agents target bacterial virulence determinants including toxin production, adhesion to host cells, specialized secretion systems such as TTSS . Application of anti-virulence agents is speculated to allow host immune system to prevent or clear the bacterial infection. Several synthetic and natural molecules with anti-virulence properties have been discovered [20, 21] and at least one molecule, LED209, was shown to be effective in animal models . However, none of the molecules have entered wide-scale clinical trial as of yet, owing to various concerns such as their toxicity and safety. Therefore, there is an urgent need to identify a more diverse pool of molecules with anti-virulence activities. Availability of such a pool will ensure better drug designing strategies,
to combat bacterial infections like EHEC. Secondary metabolites produced by plants present very diverse scaffolds, which have been SBE-��-CD molecular weight used for designing novel drugs including antimicrobials. In nature, secondary metabolites contribute to systemic and induced plant defense system against insect, bacterial and fungal infestation . Several secondary metabolites belonging to classes such as coumarins, flavonoids, terpenoids and alkaloids demonstrate inhibitory properties against numerous microorganisms. Recently our group and others identified QS inhibitory properties of several very plant secondary metabolites and extracts rich in phytochemicals [23–28]. Citrus species contain a unique class of secondary metabolites known as limonoids. Chemically, limonoids are triterpenoids with relatively high degree of oxygenation . Several studies have reported anticancer, cholesterol lowering, antiviral and antifeedant activities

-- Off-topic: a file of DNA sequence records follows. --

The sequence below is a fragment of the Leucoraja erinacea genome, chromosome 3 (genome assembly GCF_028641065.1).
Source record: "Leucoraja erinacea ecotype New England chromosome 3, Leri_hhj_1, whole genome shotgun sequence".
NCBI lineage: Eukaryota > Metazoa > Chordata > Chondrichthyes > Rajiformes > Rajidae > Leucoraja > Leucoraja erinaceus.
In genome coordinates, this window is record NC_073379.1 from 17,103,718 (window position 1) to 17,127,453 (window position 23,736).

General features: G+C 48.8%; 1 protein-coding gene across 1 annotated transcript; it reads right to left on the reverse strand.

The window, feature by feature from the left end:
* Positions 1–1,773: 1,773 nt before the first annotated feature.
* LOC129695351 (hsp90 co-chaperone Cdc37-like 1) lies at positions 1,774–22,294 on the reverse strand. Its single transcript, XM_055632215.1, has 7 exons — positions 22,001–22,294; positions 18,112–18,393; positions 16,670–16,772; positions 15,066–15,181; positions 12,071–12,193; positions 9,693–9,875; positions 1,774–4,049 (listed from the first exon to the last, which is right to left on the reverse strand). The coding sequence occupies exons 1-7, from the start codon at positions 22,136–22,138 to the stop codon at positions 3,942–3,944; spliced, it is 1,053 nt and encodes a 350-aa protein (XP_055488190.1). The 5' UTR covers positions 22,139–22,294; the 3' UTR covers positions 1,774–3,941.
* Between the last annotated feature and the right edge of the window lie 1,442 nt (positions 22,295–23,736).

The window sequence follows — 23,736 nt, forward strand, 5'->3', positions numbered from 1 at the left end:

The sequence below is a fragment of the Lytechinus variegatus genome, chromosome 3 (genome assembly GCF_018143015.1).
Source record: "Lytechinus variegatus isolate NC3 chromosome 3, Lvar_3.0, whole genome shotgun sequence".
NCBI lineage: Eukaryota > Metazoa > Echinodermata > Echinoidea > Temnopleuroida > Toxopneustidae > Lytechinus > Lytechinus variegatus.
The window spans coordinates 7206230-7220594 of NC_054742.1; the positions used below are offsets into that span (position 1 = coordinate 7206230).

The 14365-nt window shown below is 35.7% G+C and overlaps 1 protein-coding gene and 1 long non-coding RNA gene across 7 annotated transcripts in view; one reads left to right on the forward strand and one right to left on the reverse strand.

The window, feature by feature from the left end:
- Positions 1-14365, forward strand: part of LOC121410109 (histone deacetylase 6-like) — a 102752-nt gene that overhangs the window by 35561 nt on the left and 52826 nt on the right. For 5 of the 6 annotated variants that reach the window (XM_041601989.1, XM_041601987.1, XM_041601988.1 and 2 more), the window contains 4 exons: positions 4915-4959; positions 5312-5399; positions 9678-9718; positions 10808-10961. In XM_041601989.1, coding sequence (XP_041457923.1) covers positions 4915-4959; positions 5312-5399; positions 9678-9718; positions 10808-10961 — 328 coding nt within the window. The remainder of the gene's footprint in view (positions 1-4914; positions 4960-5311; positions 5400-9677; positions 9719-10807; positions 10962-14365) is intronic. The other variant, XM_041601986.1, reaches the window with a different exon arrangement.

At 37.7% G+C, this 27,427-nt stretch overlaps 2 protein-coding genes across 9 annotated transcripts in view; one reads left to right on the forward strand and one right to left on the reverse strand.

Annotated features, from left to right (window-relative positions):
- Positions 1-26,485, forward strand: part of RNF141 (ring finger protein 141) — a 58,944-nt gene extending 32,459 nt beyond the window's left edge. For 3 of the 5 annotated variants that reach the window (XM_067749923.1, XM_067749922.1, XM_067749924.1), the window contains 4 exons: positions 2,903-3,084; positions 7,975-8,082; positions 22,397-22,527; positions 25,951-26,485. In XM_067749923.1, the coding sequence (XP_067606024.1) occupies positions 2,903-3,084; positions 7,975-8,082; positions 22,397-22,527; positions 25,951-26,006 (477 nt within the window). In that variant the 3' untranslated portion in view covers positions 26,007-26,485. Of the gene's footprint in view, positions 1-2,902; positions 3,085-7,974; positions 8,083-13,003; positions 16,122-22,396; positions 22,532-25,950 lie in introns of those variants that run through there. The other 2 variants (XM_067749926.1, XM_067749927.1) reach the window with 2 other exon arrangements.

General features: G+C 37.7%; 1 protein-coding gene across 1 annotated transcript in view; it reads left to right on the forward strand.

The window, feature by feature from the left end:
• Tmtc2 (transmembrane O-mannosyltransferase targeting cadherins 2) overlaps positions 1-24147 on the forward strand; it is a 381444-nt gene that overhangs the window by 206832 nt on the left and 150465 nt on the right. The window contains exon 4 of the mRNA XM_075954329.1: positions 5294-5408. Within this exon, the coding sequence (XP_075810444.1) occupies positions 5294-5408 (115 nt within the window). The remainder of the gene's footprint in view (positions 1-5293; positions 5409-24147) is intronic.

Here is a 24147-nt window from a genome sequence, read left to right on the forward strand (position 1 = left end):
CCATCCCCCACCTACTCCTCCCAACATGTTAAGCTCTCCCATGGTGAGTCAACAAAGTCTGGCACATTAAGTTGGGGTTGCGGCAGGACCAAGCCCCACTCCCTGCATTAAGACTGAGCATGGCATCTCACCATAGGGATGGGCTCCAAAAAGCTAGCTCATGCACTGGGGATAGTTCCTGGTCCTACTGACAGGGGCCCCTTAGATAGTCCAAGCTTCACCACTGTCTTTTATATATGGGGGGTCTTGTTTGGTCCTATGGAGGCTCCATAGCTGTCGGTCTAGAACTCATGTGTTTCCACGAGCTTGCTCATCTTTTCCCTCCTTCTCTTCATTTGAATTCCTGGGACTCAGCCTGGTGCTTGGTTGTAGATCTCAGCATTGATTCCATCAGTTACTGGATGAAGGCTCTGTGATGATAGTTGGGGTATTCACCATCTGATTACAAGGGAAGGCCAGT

of citrus limonoids [29–35]. Recently, we demonstrated that certain limonoids such as obacunone, nomilin, isolimonic acid and ichangin interfere with QS in V. harveyi[23, 36]. In addition, obacunone and nomilin seems to modulate type III secretion system (TTSS) and biofilm formation in EHEC and Salmonella Typhimurium [23, 37]. The present work was carried out to understand effect of five citrus limonoids (Figure 1), viz. isolimonic acid, ichangin, isoobacunoic acid, isoobacunoic acid glucoside (IOAG) and deacetyl nomilinic acid glucoside (DNAG) on EHEC biofilm and TTSS. Figure 1 HPLC chromatograms and structures of limonoids. The limonoids were analyzed using HPLC. Purity was determined by calculating percentage area under curve for the given limonoids. The figure depicts chromatogram and structure of (A) ichangin, (B) isoobacunoic acid, (C) isolimonic acid, (D) DNAG, (E) IOAG. Methods Materials Previously purified isolimonic acid, ichangin, isoobacunoic acid, IOAG and DNAG were used in the present study .